BEIRUT — President Bashar Assad called on Syrians to defend their country against religious extremists seeking to destroy the nation, dismissing any prospect of dialogue with the "murderous criminals" he says are behind the uprising even as he outlined his vision for a peaceful settlement to the civil war.
In a one-hour speech to the nation in which he appeared confident and relaxed, Assad struck a defiant tone, ignoring international demands for him to step down and saying he is ready to hold a dialogue but only with those "who have not betrayed Syria."
He offered a national reconciliation conference, elections and a new constitution but demanded regional and Western countries stop funding and arming rebels trying to overthrow him first.
Syria's opposition swiftly rejected the proposal. Those fighting to topple the regime, including rebels on the ground, have repeatedly said they will accept nothing less than the president's departure, dismissing any kind of settlement that leaves him in the picture.
"It is an excellent initiative that is only missing one crucial thing: His resignation," said Kamal Labwani, a veteran secular dissident and member of the opposition's Syrian National Coalition umbrella group.
"All what he is proposing will happen automatically, but only after he steps down," Lawani told The Associated Press by telephone from Sweden.
On top of that, Assad's new initiative is reminiscent of symbolic changes and concessions that his government made earlier in the uprising, which were rejected at the time as too little too late.
Speaking at the Opera House in central Damascus, Assad told the hall packed with supporters — who frequently broke out in cheers and applause — that "we are in a state of war."
"We are fighting an external aggression that is more dangerous than any others, because they use us to kill each other," he said. "It is a war between the nation and its enemies, between the people and the murderous criminals."
Assad has rarely spoken since the uprising against his rule began in March 2011, and Sunday's speech was his first since June. His last public comments came in an interview in November to Russian TV in which he vowed to die in Syria.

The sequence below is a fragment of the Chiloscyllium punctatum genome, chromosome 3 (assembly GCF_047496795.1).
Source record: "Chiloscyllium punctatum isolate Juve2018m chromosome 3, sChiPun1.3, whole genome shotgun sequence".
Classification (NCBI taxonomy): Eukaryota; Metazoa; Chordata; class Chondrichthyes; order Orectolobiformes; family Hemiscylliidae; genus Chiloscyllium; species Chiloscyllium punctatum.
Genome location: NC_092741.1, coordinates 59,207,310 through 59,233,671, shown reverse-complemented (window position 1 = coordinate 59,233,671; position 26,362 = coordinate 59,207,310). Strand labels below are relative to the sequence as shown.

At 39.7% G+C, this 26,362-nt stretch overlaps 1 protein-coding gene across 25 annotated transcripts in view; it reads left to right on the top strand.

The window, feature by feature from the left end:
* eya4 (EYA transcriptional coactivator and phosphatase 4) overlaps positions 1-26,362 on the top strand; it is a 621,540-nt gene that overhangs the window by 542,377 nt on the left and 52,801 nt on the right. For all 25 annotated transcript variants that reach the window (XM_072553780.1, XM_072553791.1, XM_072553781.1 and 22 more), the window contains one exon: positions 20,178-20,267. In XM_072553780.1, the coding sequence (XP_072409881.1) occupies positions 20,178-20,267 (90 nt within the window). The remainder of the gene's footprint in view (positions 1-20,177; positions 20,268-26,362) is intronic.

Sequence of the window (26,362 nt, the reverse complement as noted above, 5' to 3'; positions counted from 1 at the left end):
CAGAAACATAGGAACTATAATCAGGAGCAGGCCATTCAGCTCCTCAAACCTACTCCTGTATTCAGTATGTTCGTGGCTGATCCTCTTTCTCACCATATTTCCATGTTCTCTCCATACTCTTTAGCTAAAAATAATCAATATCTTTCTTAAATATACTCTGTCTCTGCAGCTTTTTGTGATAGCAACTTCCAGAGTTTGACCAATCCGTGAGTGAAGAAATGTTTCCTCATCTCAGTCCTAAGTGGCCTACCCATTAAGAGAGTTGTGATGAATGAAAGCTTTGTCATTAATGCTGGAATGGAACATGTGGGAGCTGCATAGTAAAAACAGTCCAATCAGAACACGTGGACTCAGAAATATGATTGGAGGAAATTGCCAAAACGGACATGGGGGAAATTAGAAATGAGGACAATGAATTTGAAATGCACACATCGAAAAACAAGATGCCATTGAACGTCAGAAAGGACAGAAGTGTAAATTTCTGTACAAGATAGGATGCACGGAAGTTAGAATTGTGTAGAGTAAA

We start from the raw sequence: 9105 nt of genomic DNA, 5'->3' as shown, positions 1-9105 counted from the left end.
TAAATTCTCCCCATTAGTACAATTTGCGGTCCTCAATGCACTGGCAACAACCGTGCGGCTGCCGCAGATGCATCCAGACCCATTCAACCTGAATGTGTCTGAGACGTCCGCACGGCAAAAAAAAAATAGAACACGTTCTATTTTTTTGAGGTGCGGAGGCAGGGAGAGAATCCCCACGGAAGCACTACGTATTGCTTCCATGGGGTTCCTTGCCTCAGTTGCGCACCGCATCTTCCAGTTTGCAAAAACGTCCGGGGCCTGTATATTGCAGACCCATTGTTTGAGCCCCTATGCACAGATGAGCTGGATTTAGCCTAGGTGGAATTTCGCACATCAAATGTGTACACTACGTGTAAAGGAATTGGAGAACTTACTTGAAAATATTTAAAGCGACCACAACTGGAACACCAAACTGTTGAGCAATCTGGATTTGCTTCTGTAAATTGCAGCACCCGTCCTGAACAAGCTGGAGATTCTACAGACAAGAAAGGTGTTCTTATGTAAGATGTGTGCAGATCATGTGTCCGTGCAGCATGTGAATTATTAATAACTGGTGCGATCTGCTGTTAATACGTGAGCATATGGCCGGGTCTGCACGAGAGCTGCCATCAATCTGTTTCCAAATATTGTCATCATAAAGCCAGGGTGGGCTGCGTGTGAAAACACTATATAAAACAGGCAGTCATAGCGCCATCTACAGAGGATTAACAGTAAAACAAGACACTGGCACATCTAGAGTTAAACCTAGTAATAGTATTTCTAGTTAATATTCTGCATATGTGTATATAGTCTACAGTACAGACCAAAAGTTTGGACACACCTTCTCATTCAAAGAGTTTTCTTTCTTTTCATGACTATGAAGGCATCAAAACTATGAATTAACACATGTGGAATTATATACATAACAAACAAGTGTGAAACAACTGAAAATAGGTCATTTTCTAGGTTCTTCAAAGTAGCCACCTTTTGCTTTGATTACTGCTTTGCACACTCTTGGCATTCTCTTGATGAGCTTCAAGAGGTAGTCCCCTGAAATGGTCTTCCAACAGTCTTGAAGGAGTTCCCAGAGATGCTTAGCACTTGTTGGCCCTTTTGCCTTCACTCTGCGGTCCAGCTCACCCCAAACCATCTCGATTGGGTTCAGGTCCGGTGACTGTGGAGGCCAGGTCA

On Sunday, he seemed equally confident in his troops' ability to crush the rebels fighting his rule, even as they edge in closer than ever to his seat of power, Damascus.
British Foreign Secretary William Hague said Assad's speech was "beyond hypocritical." In a message posted on his official Twitter feed, Hague said "empty promises of reform fool no one."
EU foreign policy chief Catherine Ashton's office said in a statement that the bloc will "look carefully if there is anything new in the speech but we maintain our position that Assad has to step aside and allow for a political transition."
Wearing a suit and tie, Assad spoke before a collage of pictures of what appeared to be Syrians who have been killed since March 2011. At the end of his speech and as he was leaving the hall, he was mobbed by a group of loyalists shouting: "With our blood and souls we redeem you, Bashar!"
The president waved and blew kisses to the crowd on his way out.
Assad acknowledged the enormous impact of the conflict, which the United Nations recently estimated had killed more than 60,000 people.
"We meet today and suffering is overwhelming Syrian land. There is no place for joy in any corner of the country in the absence of security and stability," he said. "I look at the eyes of Syria's children and I don't see any happiness."
The Internet was cut in many parts of Damascus ahead of the address, apparently for security reasons.
As in previous speeches, Assad said his forces were fighting groups of "murderous criminals" and jihadi elements and denied that there was an uprising against his family's decades-long rule.
He stressed the presence of religious extremists and jihadi elements among those fighting in Syria, calling them "terrorists who carry the ideology of al-Qaeda" and "servants who know nothing but the language of slaughter."
He said Syria will not take dictates from anyone — a reference to outside powers — and urged his countrymen to unite to save the nation.
Outlining his peace initiative, he said: "The first part of a political solution would require regional powers to stop funding and arming (the rebels), an end to terrorism and controlling the borders."
He said this would then be followed by dialogue and a national reconciliation conference and the formation of a wide representative government which would then oversee new elections, a new constitution and general amnesty.
However, Assad made clear his offer to hold a dialogue is not open to those whom he considers extremists or carrying out a foreign agenda, essentially eliminating anyone that has taken up arms against the regime.
"We never rejected a political solution ... but with whom should we talk? With those who have an extremist ideology, who only understand the language of terrorism?" he said. "Or should we with negotiate puppets whom the West brought?"
"We negotiate with the master not with the slave," he said.
As in previous speeches and interviews, he clung to the view that the crisis in Syria was a foreign-backed agenda and said it was not an uprising against his rule.
"Is this a revolution and are these revolutionaries? By God, I say they are a bunch of criminals," he said.